“Overall, we’re moving into our warmest time of year, late August into early September,” the weather service said.

The sweltering temperatures prompted a statewide Flex Alert on Friday due to an expected increase in electric demand, mostly due to residential air conditioning.

Residents are urged to conserve electricity, especially during the late afternoon and early evening, when the grid is most stressed.

Consumers are urged to set air conditioner thermostats to 78 degrees or higher, turn off unnecessary lights, and use major appliances before 3 p.m. and after 10 p.m.

The Peninsula will be under a heat advisory from 11 a.m. on Friday, Aug. 14, through 7 p.m. on Wednesday, Aug. 19, according to the weather service.

Santa Clara County is under an excessive heat watch from Aug. 14-19. The county has opened cooling centers and advised the public to drink plenty of water, stay in air-conditioned areas, whenever possible, and avoid physical activity during the hottest time of the day, 10 a.m.-3 p.m., among other actions. More hot weather safety tips can be found at sccgov.org.

The city of Palo Alto will open a cooling center at the Mitchell Park Community Center’s El Palo Alto Room from 1-6 p.m. The center is located at 3700 Middlefield Road. For more information, visit cityofpaloalto.org.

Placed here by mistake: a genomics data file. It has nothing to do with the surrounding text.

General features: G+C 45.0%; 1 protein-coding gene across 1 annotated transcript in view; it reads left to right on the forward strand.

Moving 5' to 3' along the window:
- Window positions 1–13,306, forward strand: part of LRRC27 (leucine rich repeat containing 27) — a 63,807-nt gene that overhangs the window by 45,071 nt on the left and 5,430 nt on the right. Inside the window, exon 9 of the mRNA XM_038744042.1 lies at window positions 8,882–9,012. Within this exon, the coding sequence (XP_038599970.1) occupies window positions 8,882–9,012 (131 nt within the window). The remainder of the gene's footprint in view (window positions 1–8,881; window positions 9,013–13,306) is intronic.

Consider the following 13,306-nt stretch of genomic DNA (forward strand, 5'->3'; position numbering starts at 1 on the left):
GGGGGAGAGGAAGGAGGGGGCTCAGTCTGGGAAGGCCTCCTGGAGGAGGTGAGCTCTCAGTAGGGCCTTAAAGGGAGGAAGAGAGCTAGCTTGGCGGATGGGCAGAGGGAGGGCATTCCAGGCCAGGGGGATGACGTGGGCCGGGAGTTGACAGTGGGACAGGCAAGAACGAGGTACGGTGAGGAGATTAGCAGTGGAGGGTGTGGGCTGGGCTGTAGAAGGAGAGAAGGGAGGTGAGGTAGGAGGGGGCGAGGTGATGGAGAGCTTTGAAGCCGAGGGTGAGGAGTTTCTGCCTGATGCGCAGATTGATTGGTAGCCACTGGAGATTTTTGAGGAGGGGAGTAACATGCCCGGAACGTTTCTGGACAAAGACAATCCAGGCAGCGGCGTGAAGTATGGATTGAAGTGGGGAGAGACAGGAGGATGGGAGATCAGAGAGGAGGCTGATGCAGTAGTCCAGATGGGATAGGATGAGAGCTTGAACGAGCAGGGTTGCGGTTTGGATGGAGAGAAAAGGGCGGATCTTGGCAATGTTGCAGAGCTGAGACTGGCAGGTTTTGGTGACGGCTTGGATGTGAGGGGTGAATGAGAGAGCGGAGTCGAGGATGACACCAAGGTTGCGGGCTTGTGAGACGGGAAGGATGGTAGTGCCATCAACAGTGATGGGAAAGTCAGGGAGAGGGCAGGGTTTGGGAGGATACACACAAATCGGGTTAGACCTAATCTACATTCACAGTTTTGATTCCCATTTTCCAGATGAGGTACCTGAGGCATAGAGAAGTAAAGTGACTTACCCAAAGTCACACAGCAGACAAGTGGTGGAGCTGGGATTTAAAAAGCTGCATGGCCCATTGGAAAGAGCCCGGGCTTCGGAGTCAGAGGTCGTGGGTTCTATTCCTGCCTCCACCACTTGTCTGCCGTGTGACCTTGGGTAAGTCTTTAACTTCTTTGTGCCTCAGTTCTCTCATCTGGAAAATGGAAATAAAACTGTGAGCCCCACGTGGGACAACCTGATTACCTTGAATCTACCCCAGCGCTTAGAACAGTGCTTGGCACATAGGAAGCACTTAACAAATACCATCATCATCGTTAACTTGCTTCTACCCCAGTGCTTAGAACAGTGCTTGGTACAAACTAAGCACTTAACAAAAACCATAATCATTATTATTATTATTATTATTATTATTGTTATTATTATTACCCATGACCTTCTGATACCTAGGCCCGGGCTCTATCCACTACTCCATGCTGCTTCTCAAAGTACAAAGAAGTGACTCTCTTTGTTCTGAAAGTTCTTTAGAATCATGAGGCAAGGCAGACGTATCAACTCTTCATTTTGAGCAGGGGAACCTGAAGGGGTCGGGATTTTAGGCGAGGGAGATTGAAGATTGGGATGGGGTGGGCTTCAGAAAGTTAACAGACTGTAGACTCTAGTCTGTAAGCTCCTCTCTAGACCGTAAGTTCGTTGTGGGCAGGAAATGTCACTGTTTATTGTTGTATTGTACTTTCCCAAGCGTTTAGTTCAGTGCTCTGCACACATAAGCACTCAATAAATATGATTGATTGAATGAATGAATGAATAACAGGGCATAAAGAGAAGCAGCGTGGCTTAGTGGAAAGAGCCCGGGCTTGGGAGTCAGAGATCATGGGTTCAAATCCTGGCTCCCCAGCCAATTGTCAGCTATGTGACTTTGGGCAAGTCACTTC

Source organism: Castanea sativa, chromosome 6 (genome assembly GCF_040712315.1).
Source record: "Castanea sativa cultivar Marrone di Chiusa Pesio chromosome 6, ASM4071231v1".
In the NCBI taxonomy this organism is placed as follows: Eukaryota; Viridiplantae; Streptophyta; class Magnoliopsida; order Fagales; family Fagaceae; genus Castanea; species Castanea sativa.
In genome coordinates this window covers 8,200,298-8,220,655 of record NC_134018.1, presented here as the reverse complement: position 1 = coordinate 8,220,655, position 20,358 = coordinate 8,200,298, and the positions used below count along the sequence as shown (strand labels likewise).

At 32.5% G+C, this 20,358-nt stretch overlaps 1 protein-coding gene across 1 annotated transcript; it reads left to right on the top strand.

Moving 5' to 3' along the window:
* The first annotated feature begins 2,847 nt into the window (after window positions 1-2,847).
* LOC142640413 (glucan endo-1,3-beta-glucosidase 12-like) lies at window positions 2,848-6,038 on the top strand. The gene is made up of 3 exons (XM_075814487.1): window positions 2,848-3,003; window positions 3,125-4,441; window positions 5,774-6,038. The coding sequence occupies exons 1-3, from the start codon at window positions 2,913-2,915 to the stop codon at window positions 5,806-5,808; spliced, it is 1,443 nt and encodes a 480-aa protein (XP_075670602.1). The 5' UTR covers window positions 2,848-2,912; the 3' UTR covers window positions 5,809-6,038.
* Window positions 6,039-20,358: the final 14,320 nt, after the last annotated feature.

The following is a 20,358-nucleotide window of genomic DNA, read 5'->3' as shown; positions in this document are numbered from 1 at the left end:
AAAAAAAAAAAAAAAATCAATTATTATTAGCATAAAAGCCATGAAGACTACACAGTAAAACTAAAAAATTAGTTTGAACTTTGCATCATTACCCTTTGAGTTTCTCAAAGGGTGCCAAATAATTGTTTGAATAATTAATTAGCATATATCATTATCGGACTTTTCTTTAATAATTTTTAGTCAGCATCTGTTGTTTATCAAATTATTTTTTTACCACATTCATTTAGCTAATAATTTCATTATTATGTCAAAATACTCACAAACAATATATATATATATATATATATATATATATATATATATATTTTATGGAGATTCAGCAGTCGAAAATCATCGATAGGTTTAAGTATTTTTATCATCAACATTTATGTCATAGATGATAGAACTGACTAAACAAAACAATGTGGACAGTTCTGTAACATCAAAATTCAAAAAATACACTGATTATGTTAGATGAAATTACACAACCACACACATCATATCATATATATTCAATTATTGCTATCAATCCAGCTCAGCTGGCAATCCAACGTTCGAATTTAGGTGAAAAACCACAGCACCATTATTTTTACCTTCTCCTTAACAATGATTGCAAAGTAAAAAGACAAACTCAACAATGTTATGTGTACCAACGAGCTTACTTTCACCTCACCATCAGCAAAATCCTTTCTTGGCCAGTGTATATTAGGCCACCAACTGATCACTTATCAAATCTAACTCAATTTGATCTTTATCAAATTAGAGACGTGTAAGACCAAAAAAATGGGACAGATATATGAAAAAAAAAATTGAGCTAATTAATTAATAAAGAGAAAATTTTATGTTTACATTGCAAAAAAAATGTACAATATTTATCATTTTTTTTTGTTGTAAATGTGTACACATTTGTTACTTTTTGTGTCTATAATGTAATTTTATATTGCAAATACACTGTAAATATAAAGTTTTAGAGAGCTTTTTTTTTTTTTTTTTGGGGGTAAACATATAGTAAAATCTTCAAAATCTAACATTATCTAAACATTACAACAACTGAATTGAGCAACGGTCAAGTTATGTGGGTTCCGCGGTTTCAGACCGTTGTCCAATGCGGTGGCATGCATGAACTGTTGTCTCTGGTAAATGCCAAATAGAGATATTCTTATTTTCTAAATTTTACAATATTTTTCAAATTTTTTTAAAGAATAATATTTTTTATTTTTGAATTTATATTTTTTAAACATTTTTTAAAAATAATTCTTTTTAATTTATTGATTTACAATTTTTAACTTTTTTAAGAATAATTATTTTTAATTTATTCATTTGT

Region under Spare the Air alert on Aug. 14

The Bay Area Air Quality Management District has issued a Spare the Air alert for Friday because of excessive smog expected in the region.

The alert, the third issued by the air district for smog this year, is the result of a forecast of light winds and temperatures of up to triple digits in inland parts of the Bay Area that will combine with vehicle exhaust to create an unhealthy level of smog, otherwise known as ozone.

Smog can cause breathing problems and other medical maladies, so the air district encourages Bay Area residents to only exercise outdoors in the early morning hours when smog concentrations are lower, as well as to work remotely and avoid long car trips to limit the levels of vehicle exhaust.

People can find out when a Spare the Air alert is in effect by visiting sparetheair.org, calling 800-HELP-AIR (4357-247), downloading the Spare the Air smartphone app for iPhone or Android devices or connecting with Spare the Air on Facebook, Twitter or YouTube.